Tile becomes a liability with age. If you are prone to accidents, or dropping items, tile is relentless in making sure everything breaks. As we know, sweeping up glass so that it doesn't end up in our feet takes time.

It's also very cold in the winter time, not to mention just how slippery it can be when wet. For most seniors, these are not advantages.

If you are remaining in a tiled home, consider covering it with large area rugs. Even though the carpets need vacuuming, you only have to go over it once as opposed to twice. They are also a great insulation against the cold.

Sitting While Vacuuming

This can be a bit time consuming, depending on your energy level and size of house. But with a very lightweight vacuum (such as a vacuum stick), small jobs can still be accomplished. A well placed chair (or chairs) is utilized while you operate the vacuum. Naturally, you will only reach as far as the length of your arm plus vacuum, but it's still an option to keep your main walkways clean.

For those who live in a small home, this is actually ideal. You don't have to reach every corner, but you will be surprised how much you can accomplish.

Keep Cleaner in Each Room

What's the main cleaner(s) you use in any particular room? Keep an extra bottle/can there to make it easier on yourself.

One Day At A Time

Let's face it - this is a good one for people of all ages. Don't try to clean the whole house. Take one room a day, unless you wish to tackle more. Think of it as your morning exercise!

For example, Monday is Kitchen Day, Tuesday is Bathroom Day, Wednesday is Living Room Day, etc.

Have rooms you don't use? Clean them up and shut the door. This may seem obvious, but in some cases, it's not. If the door is closed, don't use it. Keep it for guests.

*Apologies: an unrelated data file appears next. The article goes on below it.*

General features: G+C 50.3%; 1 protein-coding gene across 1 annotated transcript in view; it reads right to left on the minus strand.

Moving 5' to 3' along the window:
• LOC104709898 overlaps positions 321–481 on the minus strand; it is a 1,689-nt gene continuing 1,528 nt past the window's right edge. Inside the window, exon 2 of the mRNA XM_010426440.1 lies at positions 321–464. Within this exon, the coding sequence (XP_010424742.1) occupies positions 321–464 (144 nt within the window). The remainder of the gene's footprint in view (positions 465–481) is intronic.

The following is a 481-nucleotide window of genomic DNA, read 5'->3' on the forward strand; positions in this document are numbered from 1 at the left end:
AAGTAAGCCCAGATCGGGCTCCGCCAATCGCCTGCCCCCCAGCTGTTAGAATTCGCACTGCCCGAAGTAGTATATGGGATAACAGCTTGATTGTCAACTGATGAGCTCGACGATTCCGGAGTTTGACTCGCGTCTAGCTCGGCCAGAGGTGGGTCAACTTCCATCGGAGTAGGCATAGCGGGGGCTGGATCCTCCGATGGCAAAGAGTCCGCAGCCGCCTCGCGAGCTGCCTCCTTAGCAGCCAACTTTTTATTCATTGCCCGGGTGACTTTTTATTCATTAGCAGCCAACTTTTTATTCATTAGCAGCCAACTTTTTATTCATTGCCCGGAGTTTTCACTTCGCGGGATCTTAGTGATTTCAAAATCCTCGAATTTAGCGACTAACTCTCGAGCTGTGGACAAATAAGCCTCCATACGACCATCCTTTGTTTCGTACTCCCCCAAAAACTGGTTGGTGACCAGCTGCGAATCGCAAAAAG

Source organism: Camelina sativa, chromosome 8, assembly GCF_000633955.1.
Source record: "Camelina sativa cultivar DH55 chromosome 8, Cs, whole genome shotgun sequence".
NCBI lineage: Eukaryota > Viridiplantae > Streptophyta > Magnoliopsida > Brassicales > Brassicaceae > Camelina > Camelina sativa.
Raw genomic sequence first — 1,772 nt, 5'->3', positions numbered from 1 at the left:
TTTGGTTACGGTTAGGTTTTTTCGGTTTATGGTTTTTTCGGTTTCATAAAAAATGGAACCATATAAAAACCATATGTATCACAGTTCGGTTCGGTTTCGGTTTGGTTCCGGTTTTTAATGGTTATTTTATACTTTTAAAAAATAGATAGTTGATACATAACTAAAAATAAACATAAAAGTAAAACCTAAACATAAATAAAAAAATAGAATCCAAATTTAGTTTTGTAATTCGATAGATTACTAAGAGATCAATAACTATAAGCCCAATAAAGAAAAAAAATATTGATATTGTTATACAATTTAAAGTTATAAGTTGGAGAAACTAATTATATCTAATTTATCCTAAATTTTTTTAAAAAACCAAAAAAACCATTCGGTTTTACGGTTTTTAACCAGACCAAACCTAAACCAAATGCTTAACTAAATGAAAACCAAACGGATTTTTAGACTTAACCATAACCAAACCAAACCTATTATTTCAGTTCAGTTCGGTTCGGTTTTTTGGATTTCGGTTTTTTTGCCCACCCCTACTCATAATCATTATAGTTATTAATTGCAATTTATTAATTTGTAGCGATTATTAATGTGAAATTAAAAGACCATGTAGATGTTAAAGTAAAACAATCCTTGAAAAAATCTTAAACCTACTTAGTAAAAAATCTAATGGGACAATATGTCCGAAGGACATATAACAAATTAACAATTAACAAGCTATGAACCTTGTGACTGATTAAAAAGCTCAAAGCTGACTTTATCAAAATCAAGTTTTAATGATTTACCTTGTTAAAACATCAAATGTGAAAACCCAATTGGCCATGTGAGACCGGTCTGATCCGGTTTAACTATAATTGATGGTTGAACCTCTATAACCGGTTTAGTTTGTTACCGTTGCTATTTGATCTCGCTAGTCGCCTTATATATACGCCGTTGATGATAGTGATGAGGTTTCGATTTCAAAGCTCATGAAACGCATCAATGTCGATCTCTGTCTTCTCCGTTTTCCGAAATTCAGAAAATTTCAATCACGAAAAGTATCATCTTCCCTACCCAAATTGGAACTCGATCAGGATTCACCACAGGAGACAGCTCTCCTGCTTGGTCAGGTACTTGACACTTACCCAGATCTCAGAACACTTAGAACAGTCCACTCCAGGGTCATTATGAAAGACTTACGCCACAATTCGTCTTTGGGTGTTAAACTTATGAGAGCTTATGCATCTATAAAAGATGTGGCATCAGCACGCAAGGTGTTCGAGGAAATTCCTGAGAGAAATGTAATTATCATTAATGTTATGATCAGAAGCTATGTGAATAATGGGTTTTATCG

Throw It Away!

Let's get honest here - what the heck are you keeping it for, and just when do you expect to use it?

I no longer keep heavy items because I can't pick them up. If I can't operate it by myself, I don't own it. We don't physically improve with age, and most of us are not going to remodel the house at 85. Be realistic. Be honest with yourself. Are you REALLY going to use that again in your lifetime? And "I might" is not an answer. Get rid of it. Someone else can probably use it.

Less Is More

The less you have out, the less you have to clean, and the less you have to figure out where to store.

How many screwdrivers do you need? How many can you operate at the same time? Just how many cups/plates/glasses do you need in yfour house? When was the last time you had 300 people over for a meal? Will a set of 4 or 8 do the job?

I have seen people fill eight shelves in their cabinets with miscellaneous advertising mugs and cups - just in case. 

How many pots and pans do you use and how many people are you cooking for? If you're not entertaining on a large scale, chances are this is not a feature of your future. Eliminate the items you no longer use.

When was the last time you used "anything"? Five years ago? If it's broken, do you really believe it's going to have a resurrection there in the closet? And if you did need it, are you personally going to fix it? Can you afford to fix it? Get rid of it. 

Things are just that - things. They are not alive. They are not people with feelings. They are plastic and metal and will not come to your aid if you need help. Toss the junk and stuff. It'll make your cleaning job far easier.

Make It Fun!

I don't care how old you get - there's music you love! Blast that stereo while you're working on a room. Turn up the sound of a great movie, or TV program. Concentrate on something else while you're cleaning the room. Before you know it, it's done!

If you have cleaning tips/tricks for folks in their senior years, please feel free to share. We can all benefit from each others' knowledge.

And if you have found this article helpful, I'd really appreciate it if you'd share it - Thank you!